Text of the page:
Joshua Getzler was appointed in 1993. In his modern legal research he is working on the duties of investment agents in financial markets, on the legal and economic structure of debt and equity securities, on the liability of entities in tort, contract and equity, and on theories of co-ownership and fiduciary duty. In his historical research he is working on the nature of fiduciary accountability in private and public relationships, including Crown liabilities, public finance, and private banking and investment; and more generally the evolution of property, trust, corporate and charitable forms, principally in the eighteenth and early nineteenth centuries. His doctoral monograph concerned the juristic and economic factors governing control of water resources in the historical common law. He is now embarking on a commissioned study of the inter-relationship of native title, trust and fiduciary accountability, and treaty law in relation to First Nations, with special reference to Upper Canada in the colonial and imperial periods. A long-term interest is the role of the lord chancellors and royal justices in law and politics before the Great Reform Act, from Macclesfield and King through to Hardwicke and Eldon.
Joshua's first degrees in law and history were taken at the Australian National University in Canberra, and his doctorate in Oxford, as a member of Balliol and Nuffield Colleges. He has taught and researched as a fellow at the Australian National University and the Hebrew University, and as a visiting professor at the University of Chicago, Columbia University, the University of Pennsylvania, and Tel Aviv University. He maintains links to Australia as Conjoint Professor of Law at the University of New South Wales and as an Overseas Fellow of the Australian Academy of Law. He serves on the editorial board of the Oxford Journal of Legal Studies and the Journal of Equity and is co-editor of the new OUP monograph series Oxford Legal History.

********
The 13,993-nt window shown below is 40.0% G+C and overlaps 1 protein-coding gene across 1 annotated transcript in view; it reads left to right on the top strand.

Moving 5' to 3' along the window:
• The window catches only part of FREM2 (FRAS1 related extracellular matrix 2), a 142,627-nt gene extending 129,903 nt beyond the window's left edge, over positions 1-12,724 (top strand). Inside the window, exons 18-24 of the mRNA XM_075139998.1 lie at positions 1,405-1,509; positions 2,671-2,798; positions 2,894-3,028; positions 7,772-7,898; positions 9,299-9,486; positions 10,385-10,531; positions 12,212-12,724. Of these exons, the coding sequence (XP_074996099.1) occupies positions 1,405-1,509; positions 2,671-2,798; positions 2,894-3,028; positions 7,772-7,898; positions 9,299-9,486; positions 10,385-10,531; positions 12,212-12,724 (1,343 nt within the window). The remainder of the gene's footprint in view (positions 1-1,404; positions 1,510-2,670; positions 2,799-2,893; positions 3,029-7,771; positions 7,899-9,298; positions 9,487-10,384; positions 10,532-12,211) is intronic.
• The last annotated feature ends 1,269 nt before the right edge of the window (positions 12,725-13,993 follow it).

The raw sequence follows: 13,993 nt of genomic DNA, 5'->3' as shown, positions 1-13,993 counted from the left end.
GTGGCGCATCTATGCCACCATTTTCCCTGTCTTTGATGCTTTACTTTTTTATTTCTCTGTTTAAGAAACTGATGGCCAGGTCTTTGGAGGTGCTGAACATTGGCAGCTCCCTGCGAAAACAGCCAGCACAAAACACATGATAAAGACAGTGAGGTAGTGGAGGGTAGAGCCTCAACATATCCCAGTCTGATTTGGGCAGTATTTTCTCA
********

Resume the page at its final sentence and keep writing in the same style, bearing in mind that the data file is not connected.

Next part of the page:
- Avner Offer’s work includes the history of property politics in England before the Great War; the impact of the international food economy on politics and strategy in Britain, the British Empire, and Germany before and during that War; analysis of the experience of affluence and its impact on social mores and well-being in the UK and USA since 1950; and a study of abstract economic theory and its influence on political ideologies and economic organisation in the West since the late 1960s. In his model building he sees motivation through the lens of a quest for self-esteem and approbation, and views institutions as devices to control and constrain commitment across time. Much of his work can be read as a defence of social democracy, and an analysis of how welfare can be destroyed by political and economic calculations inducing inequality and conflict.This chapter considers how New Private Law can draw on the history of classical jurisprudence and, in particular, its roots in ancient Rome. This learning is valuable not merely to understand present-day doctrinal reasoning; it is valuable to know the deep intellectual history of that doctrine. Gaius’s legal taxonomy permeates the development of the common law as well as codified and non-codified civilian systems. The Romans thus invented the legal heuristics used by all lawyers today, including modernists who wish to adapt (or abolish) doctrinal reasoning. The values carried by doctrinal classicism have also been misunderstood by many modernists: it has not always been a conservative, limiting factor – the classical tradition can also liberate judges who seek to experiment with the law or engage in programs of reform. Indeed, the classical tradition is a powerful mechanism for state formation. This intellectual history has lessons for the development of NPL as a revival of doctrinal thinking within the context of American legal realism.This chapter discusses fiduciary principles in the historical English common law. The term “fiduciary” today connotes high standards of loyalty and good faith in the performance of discrete obligations, the management of assets or the conduct of relationships, and the concept of fiduciary duty is often traced back to equitable notions of good conscience and undivided loyalty rooted in the moralistic approach of Chancery judges. However, a prior source of fiduciary standards lies in the common law doctrine of account. Legal accounting regulation began in the feudal age with Exchequer control of fees and services, rents and taxes. Feudal accounting was codified in the twelfth century to control the behavior of lords who stood as guardians for underage heirs, with particularly extensive duties being applied to guardians of wards in socage (or agricultural) tenure. Accounting systems were then extended to control management chains within manorial units embracing the lord’s farm agents of stewards, bailiffs, and reeves. The chapter then shows how the common law courts extended accounting and waste remedies to third parties through augmentation of disseisin actions to permit tracing and following procedures for entrusted assets. The prohibition of unauthorized profit-taking by fiduciaries or others in positions of influence or good faith and the use of an array of personal and proprietary remedies thus precedes the rise of the Court of Chancery by some three centuries. It is then shown how Chancery came to dominate fiduciary accounting procedures in modern times, building on an expansion of jurisdiction in the eighteenth century as the Chancellors struggled to repress managerial fraud in the private and public spheres. Today, following fusion of law and equity, we are seeing the assimilation of equitable remedies for breach of fiduciary duty with negligent liability for tortious harm, and the folding of the primary fiduciary duties into contract. Fiduciary accountability, born long ago within the early common law, is now being undermined by the blanket application of much simpler common law concepts.ISBN: 0190634103, 9780190634100DOI: https://doi.org/10.3790/978-3-428-55626-7In this paper I defend the reviled 1832 Prescription Act, and rehabilitate the much-derided promoters of the legislation. I argue that the 1832 legislation was not simply an ill-conceived patchwork attempt to correct problems in the common law doctrines of prescription that ended up making a confused area of law worse, but was rather part of a wider reformist plan that largely succeeded. One has to see the purpose of the Act through the eyes of the protagonists at the time, and not apply modern preconceptions to the work of jurists and politicians legislating nearly two hundred years ago. The prize they sought was not just to reshape the immemorial right and modern grant models of acquisitive prescription, but to make a modern actio negatoria, a system of negative prescription allowing destruction of existing servitudes through non-use or desuetude, in order to clear a path to ready exemption of estates from tithe payments to the Anglican clergy (often absentees) or to lay impropriators or lessees who farmed the tithes as a species of rent. The existence of tithes as a rateable impost on agriculture, inconveniently and oppressively collected in kind, was one of the most controversial issues in politics at the time of the Great Reform Bill, and it was this controversy that drove the parliamentary debate over prescription.ISBN: 9783428556267This essay introduces four papers originating as lectures delivered in Oxford as part of a special series for the academic year 2018/19, entitled "The common law and finance: perspectives from the bench". In the series, senior judges from four jurisdictions (Chief Justice Geoffrey Ma, Hong Kong; Justice James Edelman, Australia; Lord Michael Briggs, the UK; and Judge Frank Easterbrook, the US) were invited to reflect on the role of the common law judge in the regulation of commerce and finance. In this introduction, we explain the motivation for the series, provide a synopsis of the papers, highlight some common themes, and identify some areas that might usefully be the subject of further research.ISBN: 0306 2945The courts have long held that co-trustees are jointly and severally liable for breaches of trust. The breach must be shared or joint, or there must be a parallel coordinate breach by one trustee alongside the breach of another (as Lord Hardwicke’s famous speech in Charitable Corporation v Sutton (1742) indicates); there is no vicarious liability whereby the identical breach of one is ascribed to the other. But this distinction of the liability of co-trustees as contrasted with partners or mutual agents can blur in practice. The courts have explored this issue in dealing with the oft-argued defence – or answer to a claim in equity – that an “innocent” co-trustee should not be made liable where an active trustee who received and controlled assets and then lost them through an individual or several breach of trust. This paper explores the historical jurisprudence, and concludes that this area of co-trustee liability has now largely been dissolved into the general duty of care decreed by legislation.ISBN: 9781849467247This chapter investigates the idea of doctrine as a focus of historical scholarship, asking how the doctrinal mentality arose, and how historical approaches to doctrine emerged strongly in both common-law and civilian or Romanistic legal cultures. It first defines the meaning of ‘doctrine’, and sets out a guiding thesis. It argues that an important dimension of doctrine is communication; and jurists become fascinated by the history of doctrine when social and political conditions necessitate an expansion or transfer of the legal system, with concomitant transfers of doctrinal thought. The chapter then traces the development of doctrinal history from Gaius to the common law tradition.ISBN: 9780198794356It is mainly in the arena of constitutional law that Magna Carta of 1215 has operated as a live authority to be cited in court; but Magna Carta also has an interesting post-history as a progenitor of fiduciary principles in private law. Magna Carta gave the first legislative restatement of the nascent legal controls of stewardship by guardians and bailiffs, which led in turn to the evolution of modern doctrines for the control of accountable parties such as agents, bailees, executors, guardians, trustees, and directors. By reviewing the operation of Magna Carta in this area we may better be able to understand why accountability has mattered across our legal history, and thereby better grasp the problems and uncertainties faced by our law today. At the time of Magna Carta the line between public and private accountability was difficult or impossible to draw within a feudal system merging jurisdictions with estates. However, continuity across the field or public and private accountability may be found in the idea of due process – that decision-makers wielding power based on jurisdiction, status, or estate should do so in a manner measurable and controllable by law.ISBN: 9781108554336Can the law develop workable, litigable rules to measure the duty and standard of care owed by financial intermediaries to clients? In this chapter we examine the legal control of credit rating agencies, using this as a test case to demonstrate how financial intermediation poses a set of difficult problems for the common law tradition to solve. We discuss the origins and functions of rating agencies as information intermediaries, and show how the rating industry slid into pathology in the mid-2000s. We then outline recent developments in case law and statute grappling with rating agency liability, and show that it remains unclear whether increased or perhaps decreased liability would best serve the interests of a healthy financial sector.ISBN: 9781509908585Maitland’s late essay ‘Trust and Corporation’ (1904-05) suggests how the institutions of private associational law fits into a wider scape of political and social evolution. This article explores the genesis, the arguments, and the influence of this seminal work of historical and comparative jurisprudence.ISBN: 0083-4041A review of the current state of contract interpretation, looking at modern controversies through a lens of legal history concerning admissibility of evidence of intention in law and equity. The turmoil in judicial theories of contract interpretation today is in large part a struggle post-fusion to re-establish filters on the flow of admissible fact regarding intentionality. Courts have mistakenly focused on ascribing meaning to 'objective' and subjective' contractual intent when the real focus should be on deciding approved tests for admissible evidence of intent and the force of presumptions derived from admitted evidence. The troubled adjacent areas of rectification and implied terms have also suffered from the courts tending to ask the wrong substantive questions rather than the right adjectival ones.ISBN: 9780455237688This essay examines how law understands and engages with self-interest. After examining the turn to voluntarism and away from a jurisdiction of conscience in recent law and legal theory, it moves attention to intellectual history, and examines the work of Adam Smith in ethics, economics and jurisprudence, where a theory of conscience based on sympathy is used to explain self-interest and to provide the ground of an original ethical system. Evidence is then adduced that lawyers in Chancery in the decades immediately following Smith’s theorizing came to think in similar terms, perhaps directly influenced by Smith’s arguments.ISBN: 9781849467995Paul Finn in his latter work moving from fiduciary law to public law posed some fundamental questions: How far is the practical everyday Crown person operating within its own legal system bound by the normal rules of the game that bind other legal persons? And does the Crown’s other life as sovereign shape its presence as a legal actor in the everyday legal system and give it special privileges and immunities? Finn’s historical work explored these questions in light of the liabilities of the colonial governments in 19th-century Australia. He argued that novel Crown liability regimes invented in Queensland and New South Wales in the middle of the 19th century offered a brave, if incomplete, set of solutions bridging the gap between government as sovereign and government as an actor in the normal life of the community. In this chapter I suggest that the solutions were left incomplete because liability questions were entwined with unresolved questions about the personality and capacities of the Crown as a corporate entity. Those questions were hard to resolve because legal personification is a difficult and contested area of jurisprudence, resting on distant precedents in Roman, canon and medieval common law that were bent to serve purposes unmoored from their origins.ISBN: 9781760020804A response to Edward B. Rock, Corporate Law Doctrine and the Legacy of American Legal Realism, 163 U. Pa. L. Rev. ___ (2015). In this paper I suggest how English lawyers evade the realist embrace of policy by projecting law "inter-temporally" that is, allowing the law to inhabit two successive times and allowing one time state to affect the other in order to yield legal results and ultimately effect change in the legal system itself. I assess Edward Rocks juxtaposition of the Delaware courts realist approach and the formalist techniques of leading English commercial judges when dealing with some of the more difficult areas of corporate doctrine.ISBN: 0041-9907It is now a common observation that fiduciary duties typically arise from consent, express or implied, and regularly operate to prohibit certain behaviours in order to improve standards of positive conduct. These claims are each entirely valid, but consent is not a universal or complete explanations of the genesis of fiduciary duties, their content, and the proper remedies for breach. This essay makes a tentative start in applying the techniques of ascription and defeasibility to fiduciary law, arguing that consent plays a role in both creation and limitation of fiduciary obligations, but that consent interacts with an array of further mandatory and default terms to control entry into, variation and exemption, and exit from fiduciary relationships. The chapter surveys current law, and concludes that not who is a fiduciary, or what is a fiduciary duty, but how are fiduciary duties changed is now the compelling question.ISBN: 978-0-19-870172-9An historical study, in honour of Boudewijn Sirks on his retirement, of canons of citation and authority of legal arguments,drawing from ancient Jewish traditions of religious jurisprudence adjacent to late imperial Roman law principles of juridical authority. It begins with the notorious Lex Citandi, the "Law of Citations", also known as the "lex de responsis prudentium", found in the Theodosian Code 1.4.3,later to be replaced by the Justinianic rules of equality of argument. The main part of the paper then looks closely at majoritarian principles in halakhah or Jewish law as preserved in the classical Mishnaic and Talmudic texts. The contrast between the Roman and Jewish systems raises the question whether legal decision-making, involving the sifting and weighing of authorities, is itself a morally important act, or merely a machinery administered by technical experts, of limited spiritual virtue. This is a different problem to the content question whether the law that binds subjects has any necessary connection to the moral purposes that we pursue in our private and public lives. The ancient jurisprudence suggests a regard for the moral content of the adjudicative process itself.ISBN: 13: 978-3847103028This chapter identifies the cutting back of fiduciary obligations by courts and legislatures as a possible contributory cause of the financial crisis that erupted in 2008. It argues that a restoration of classical fiduciary duties of loyalty and care to clients can help improve the health of the financial system and mitigate the next crises. During the "Great Moderation" asset managers used a permissive legal environment to take high fees but, by the time that the crisis had come, had moved their clients wealth into assets which crashed in value, whilst insulating themselves from liability for poor judgment and care in making such investments. The law needs to provide a satisfactory response to such behaviour, addressing the problems of uncertainty, asymmetric information and expertise, and conflicts of interest. These necessary additional duties would create something very similar to the fiduciary law we already have, but which we no longer use. This chapter describes the attenuation of modern fiduciary law over the past forty years, and suggests how the power of this body of law may freshly be deployed in the future.ISBN: 978-0-19-871222-0Lord Rodger's last book examined constitutional issues arising from the Disruption of the Church of Scotland of 1843. This essay in honour of Lord Rodger looks at the Disruption anew through the lens of private law. It examines problems arising where a court is vested with jurisdiction over issues of religion by the regular operation of secular law as a source of private rights created at will by private actors. This is quite distinct from cases where religious practice collides with secular law created directly by coercive public command so as to bind all subjects. For example, where a group forms an association based on civil institutions of contract, co-ownership and trust in order to pursue a common religious life, then regular enforcement of those private-law agreements and shared property rights can give the courts a lever to decide matters of religion enshrined in the original constitution of the group. Thus if A and B vest property into common or entrusted ownership and agree that this will be used to support a certain form of religious practice, creed, and ritual, then A may sue B to force him by law not to vary the practice, creed, or ritual, as a matter of contract, property, or trust law. Successors may perpetually rely on the original agreements to enforce religious forms many generations later. And a religious form of life may be "double-entrenched" by making the original means of governance of the religious community a fundamental condition of the association and so immune to normal majoritarian vote. These issues were fought out in many great cases before and after the Disruption, and this jurisprudence forms a backdrop to Lord Rodger's important dissent in the Jewish Free School Case of 2009.ISBN: 978-0-19-967734-4Morice v Bishop of Durham (1804-5) is most definitely a leading case in the law of trusts. But it was not cited as authority for any 'beneficiary principle' or 'certainty of objects' rule in the general texts of trusts and equity until well toward the middle of the nineteenth century. Its real celebrity as a leading decision dates to the early and mid-twentieth century, as lawyers grappled with the challenge of amorphous beneficial objects in the new environments of family and corporate tax planning, corporate finance, pensions, and offshore jurisdictions. The urgent problems facing lawyers at the time of Morice were rather different, and harked back to two linked issues that had troubled the legal system since before the Reformation -- controlling the deathbed disherison of heirs, and restraining the putting of testamentary property into mortmain, that is perpetual or 'deadhand' control of property by ecclesiastical bodies or other corporations. This explains why Morice was early picked up by cases and texts on mortmain and charitable uses, and remained rather invisible in the key literatures on trusts. The beneficiary principle had to become controversial before it could be noticed properly as a foundational doctrine.ISBN: 9781849461542An investigation of a flashpoint in the judicial control of insolvency. I examine how the equitable law of future assignments, designed to enforce paid-for promises and uphold the interests of assignees, is in tension with another 'equitable' policy established by statute, namely the jurisdiction to prevent preferential assignments that tend to defraud creditors by blocking recourse against debtors' assets. The High Court of Australia has been particularly active in this area, issuing an important judgments from the early 20th century to the present day. This body of law demonstrates the intermingling of equity jurisprudence and statute.ISBN: 9781849462198Brian Simpson's critique of Herbert Hart's The Concept of Law confronts abstract attempts to analyse law using the tools of linguistic philosophy with Simpson's preferred approach of dense historical narrative which strives to reconstruct the mentalities of past legal actors. Simpson's approach can be seen as a species of 'thick description' that ultimately shares much with the intellectual world of linguistic philosophy that he assails. Simpson's quarrel with Hart can thus be redrawn as a quarrel between two variant forms of British empiricism; Simpson's purposes are not so radically different to Hart's as he claims. The main difference is that Simpson relies on a shared (and often parodic) understanding with his audience of the nuances of common-law culture, whilst Hart is more interested in how linguistic usage common to contemporary lawyers can reveal general qualities of law. These are not rival enterprises.This volume of essays by leading legal historians addresses significant topics in the complex history of judges and judging, with comparisons not only between British, American and Commonwealth experience, but also with the judiciary in civil-law countries.ISBN: 9781107018976Law sustains trust in fiduciaries not primarily by ordering redress of losses caused by a falling below fiduciary standards, but rather by requiring that the fiduciary be induced to act as if those standards were met. Wherever possible, the fiduciary is estopped from acting in reliance on the breach, and instead is asked to cure the breach by positive performance of duty. As a fiduciary, you do not keep the illegal profit and proffer compensation for any ensuing loss; rather, you hold the profit for the beneficiary as you always should have done, with loss measures calculated to level any shortfall. This "as if" trusting, enforced by law, solves the conundrum that complete trust properly requires no enforcement, but is self-enforcing, or better, self-fulfilling. This thesis is explored and justified through an examination of the history of accountability and allied modern doctrines controlling fiduciaries who breach their trust.ISBN: 0006-8047Epstein's strict liability model of tort law, first stated in 1973, relied on arguments derived from the history of the common law, starting with the late medieval period and extending into the nineteenth century. Since that seminal article was published, legal historical scholarship has deepened our understanding of earlier tort law and brought many new sources to bear, and it has also uncovered a pervasive if quiet Romanistic influence on doctrinal development. None of this new work overturns Epstein's historical intuitions, and his strict liability theory can continue to claim support in the practices of the older common law.ISBN: 1932-9148This Article suggests that common ownership, better described as, plural ownership to distinguish the phenomenon from semicommons, may usefully be analysed from a dual perspective. Plural ownership may simultaneously be seen as an aggregation of individualised rights, duties and intentions, and as giving rise to a real entity with a group mind and corporate rights and duties distinct from those of the individual owners. For the purposes of understanding this dualism, the most developed and interesting form of plural ownership is the trust fund with multiple controllers and beneficiaries, an ancient device that now serves as the bedrock of modern capitalism. The fund is here subjected to legal, historical and philosophical scrutiny to uncover how group personality is generated by plural ownership in the absence of formal legal incorporation.ISBN: 1565-1509In the early nineteenth century, authoritative treatise writers such as Joseph Story represented Anglo-American trust law as a seamless web. But the transplantation of trusts law from England to America was not a simple process of adherence. Rather, American courts and legislatures came to discard fundamental doctrines of English trusts law, and by such genetic engineering mutated this body of law into a new breed. Restraints on anticipation and on alienation were embraced, and in key state jurisdictions bare trusts were abolished, or else displaced from the core of trusts law. Irreducible settlor power over beneficiaries and the strong protection of beneficiaries from creditors under spendthrift trusts were two strikingly original American creations flowing from these basic doctrinal choices. The changes made to American trust doctrine leads to a paradox for the legal, social and economic historian, namely that republican America ended up with more a dynastic property law, more wedded to the dead hand and more hostile to commercial creditors, than did aristocratic England with its unreformed system of common law and equity rooted in the feudal property system. This paper explains how the English slowly came to commit to relatively free alienability of beneficial interests and the enhancement of beneficiary's powers over trust assets, and then charts how Americans abandoned these commitments. Some fresh interpretations are offered as to why these divergences occurred, rooted in the volatility of credit in America and the desire of the wealthy to escape from the pressures of the market.ISBN: 1565-1509ISBN: 9780195134056ISBN: 9780195134056ISBN: 9780195134056The structure of trust duties yielding a duty to invest with due care derives from the interaction of the power to manage trust assets as a fiduciary owner with a duty to do so with prudence and diligence. In earlier equity mediocre or failed investments were chargeable to trustees only where shown to involve wilful default, which meant choice of investments outside the range or risk profile of those approved by the law or expressly licensed by the settlor or beneficiary. Lord Eldon in the early nineteenth century entrenched the view that only assets with indestructible capital -- for trust funds, gilts and mortgages on a wide safety margin, and in the case of trusts of realty, further land purchase -- were fit targets for trust investment without special authorisation. With more sophisticated capital markets developing in the nineteenth century, parties regularly set up far wider trust powers of investment, and the legal standard shifted towards enforcing prudent investment processes rather than safe results, using a benchmark of common practice to fix the requisite standard of care. American law from the late 1970s shifted to a new default position mandating portfolio investment, once it had become clear that the great majority of professionally managed trusts typically authorised entry into the profitable if volatile stock market; Australian and English law and practice eventually followed. Meanwhile, government policy favouring funded welfare, as opposed to the pre- and post-war fiscal transfer and national insurance systems, led to massive growth of pension capital under trust management. Statutory and curial reforms allowed pension trustees, and then all trustees, to invest unrestrictedly in all asset classes as plenary owners including portfolio stock investment, provided that certain undemanding standards of care and propriety were met. Portfolio investment by trustees was designed to win the 'equity risk premium' for beneficiaries while avoiding the volatility of the capital markets, through bundling into mutual funds permitting index sampling of wide markets and hedging and risk-correlation of equities and bonds. The recent sharp fall in share values allied to the credit crunch and financial banking crisis starting in late 2007 have tested the portfolio theory to destruction. Whether the macroeconomic benefits of market allocation of pension trust capital through unrestricted private choice has delivered sufficient stable welfare to enough individuals is a question the law may be ill equipped to answer. But trust law does have resources to detect individual and collective pathologies in investment conduct and set standards that can direct parties into less destructive paths.ISBN: 1833-1237The House of Lords and the High Court of Australia in separate decisions made within weeks of each other grappled with the correct use of equitable and restitutionary doctrines augmenting the operation of contract law in commercial relationships. The Lords sharply narrowed the doctrine of estoppel where a contract failed to materialize after heavy reliance by a putative joint venturer; but were permissive in allowing a limited quantum meruit remedy based on unjust enrichment. The High Court rejected any possibility of a leapfrogging claim to allow recovery of enrichment by a subcontractor, and the plurality in obiter comments threw doubt on the existence of an autonomous unjust enrichment principle in Australian law.ISBN: 0023-933XISBN: 13-978-0-19-929054Integrated investment banks trading in securities markets can end up acting against the interests of clients they advise in mergers and other deals. Typically the bank's retainer excludes fiduciary duties so as to allow the bank activities which otherwise would constitute conflicts of interest. In ASIC v Citigroup the Federal Court of Australia held that formal consent to such exclusions of duty sufficed, and that fully informed consent was not requisite. The problem of pervasive conflicts of interest in financial markets was identified, but the judge held that only a legislative solution would be legitimate.ISBN: 0023-933XAn investment bank advising a client in a takeover bid may simultaneously engage in trading in the target company, and this carries a risk of driving up the target price. If, however, the bank forbears to trade, the market may take this as a confirmation that a takeover is being planned by the advisory wing of the bank, again affecting the target price. In ASIC v Citigroup, the bank had excluded all fiduciary duties towards its client, and so claimed there was no conflict of interest in the bank's proprietary trading in the target company ahead of the takeover operation. ASIC argued that in the run-up to execution of the retainer the bank had a preliminary fiduciary duty to seek fully informed consent to the broad exclusion of fiduciary duties, such that the client understood the risk that the bank might trade or otherwise act against the client's interests. The Federal Court ruled that formal consent sufficed where the parties were well-advised business actors, or alternatively that commercial actors implicitly consent to such risks. The decision identifies - but does not solve - the pervasive problem of conflicts of interest generated by the integrated investment banking model.ISBN: 1833-1237Paperback corrected edition of my monograph of 2004; see parallel entry.ISBN: 0-19-920760-7This volume draws together the views of some prominent figures in corporate law and finance regarding the law on fixed and floating charges. The focus for the book is the litigation in the case of Spectrum Plus, which culminated in a House of Lords judgment in June 2005 ( UKHL 41).This decision has important commercial implications, not only for the parties in the case but also for the business community at large, including banks and other lenders, and practitioners in corporate finance and insolvency. The litigation also raises important juristic questions regarding the fixed/floating charge divide such as the theoretical basis for that divide, how the divide is determined, why it exists at all and whether it ought to be maintained as a coherent doctrine and a beneficial policy. The decision also has important ramifications in both security law and insolvency law and it provides a challenge to some of our most basic conceptions of freedom of contract and the assignability of rights and assets in law and equity.These issues, amongst others, are explored by the contributors to this book. The contributors include Gabriel Moss, who was one of the QCs involved in the Spectrum litigation, Sir Roy Goode, Michael Bridge, John Armour, Robert Stevens, Sarah Worthington, Julian Franks and Oren Sussman, Jenny Payne and Louise Gullifer, Philip Wood, Joshua Getzler, Look Chan Ho and Nicholas Frome.ISBN: 0-19-929993-5Describes the tightening of the application of the loyalty rules for fiduciaries such as solicitors, so as to prevent them serving two clients with inconsistent interests. Attempts to find an implied consent to limitation of the demanding sole interest duty of loyalty in the Court of Appeal are rejected in the House of Lords decision in Hilton v Barker Booth & Eastwood  UKHL 8;  1 W.L.R.567.ISBN: 0023-933XEssays on legal theory, property theory, precedent, and criminal law.The late Jim Harris' theory of the science of law, and his theoretical work on human rights and property, have been a challenge and stimulus to legal scholars for the past twenty-five years. This collection of essays, originally conceived as a festschrift and now offered to the memory of a greatly admired scholar, assesses Harris' contribution across many fields of law and legal philosophy. The chapters are written by some of the foremost specialists writing today, and reflect the wide range of Harris's work, and the depth of his influence on legal studies. They include contributions on topics as diverse as the nature of law and legal reasoning, rival theories of property rights and their impact on practical questions before the courts; the nature of precedent in legal argument; and the evolving concept of human rights and its place in legal discourse.ISBN: 0-19-929096-2What are the conditions that justify the use of violence to defend property? If attacks on property can be compared to assault on the personality of the owner, then does this justify violence as a response to dignitary attack? Recent theoretical work on justification and excuse and property theory can lend insights.ISBN: 0-19-929096-2The seminal case of Keech v Sandford is analysed from three perspectives: the fiduciary theory of Peter Birks which sees fiduciaries as an offspring of trust custodianship; the historical intent of King LC, the author of the judgment, which was to prevent profit from office as a basic principle of public and legal mores; and the longer-term historical functions of fiduciary law. It is argued that trusts can be seen as an offspring of the fiduciary principle, and that the historical strength of the principle should speak against attempts by John Langbein and others in the US and UK to dilute that principle into one of acting in the best interests of beneficiaries.ISBN: 0-19-920655-4An analysis drawing on economic history to cast doubt on the orthodox view - expressed inter alia by Lord Scott in Spectrum - that floating charges were an essential innovation in late-19th century corporate finance, necessary to summon loan capital for enterprise and so counterbalance weaknesses in the equity market. An alternative thesis is offered that the floating charge was developed to maintain bank liquidity, and may have distorted entrepreneurial incentives.ISBN: 0-19-929993-5Shows how law, equity and ad hoc statute permitted forward and reverse asset partitioning in the two centuries before the Companies Acts, and thereby questions the orthodoxy regarding the rise of free incorporation.ISBN: 1-85182-936-9Is an attack on property capable of being analogized as an assault, on the personality of the owner instead of on the body? The laws of burglary and property defence suggest that the historical answer is complicated; both theory of justification and excuse and property theory can lend insights.An expanded version of 'Property, Personality and Violence', appearing in "Properties of Law".ISBN: 1565-1509ISBN: 0455 222 088Winner of Peter Birks Prize for Outstanding Legal Scholarship 2005, awarded by Society of Legal ScholarsISBN: 0198265816Criticises Lobban's procedural vision of early 19th centiry law-equity fusion, and places the process within a context of substantive doctrine and wider law reform in England's commercialising economy.ISBN: 0738-2480Recent High Court, Privy Council and House of Lords authorites investigate when equitable doctrine will allow relief against confiscation of an estate contract where a purchaser exceeds a time condition. In Tanwar v Cauchi the High Court resolves a confused set of authorities and tilts towards strict enforcement of duties.ISBN: 0023-933XIn this festschrift, appellate judges, academic lawyers and practitioners have joined to celebrate Edward Burn's career as a searching writer and brilliant teacher. Essays volume cover topics including: the rationality of English land law; the reach of land registration; the nature of proprietary estoppel; the essential attributes of trusts and how they can be exported to Civilian systems; the nature of fiduciary liability; the relationship between restitution and equity; the duty of care in will drafting; form and substance in tax, lease and mortgage law; the relationship between English and Romanesque prescription theories; and the study of Roman law in Oxford.ISBN: 406964408Analysis and criticism of prescription for incorporeal property and nature of land use titles, showing dense historical background to the House of Lords decision in Hunter v Canary Wharf and indicating future directions for simplifying law reform.ISBN: 406964408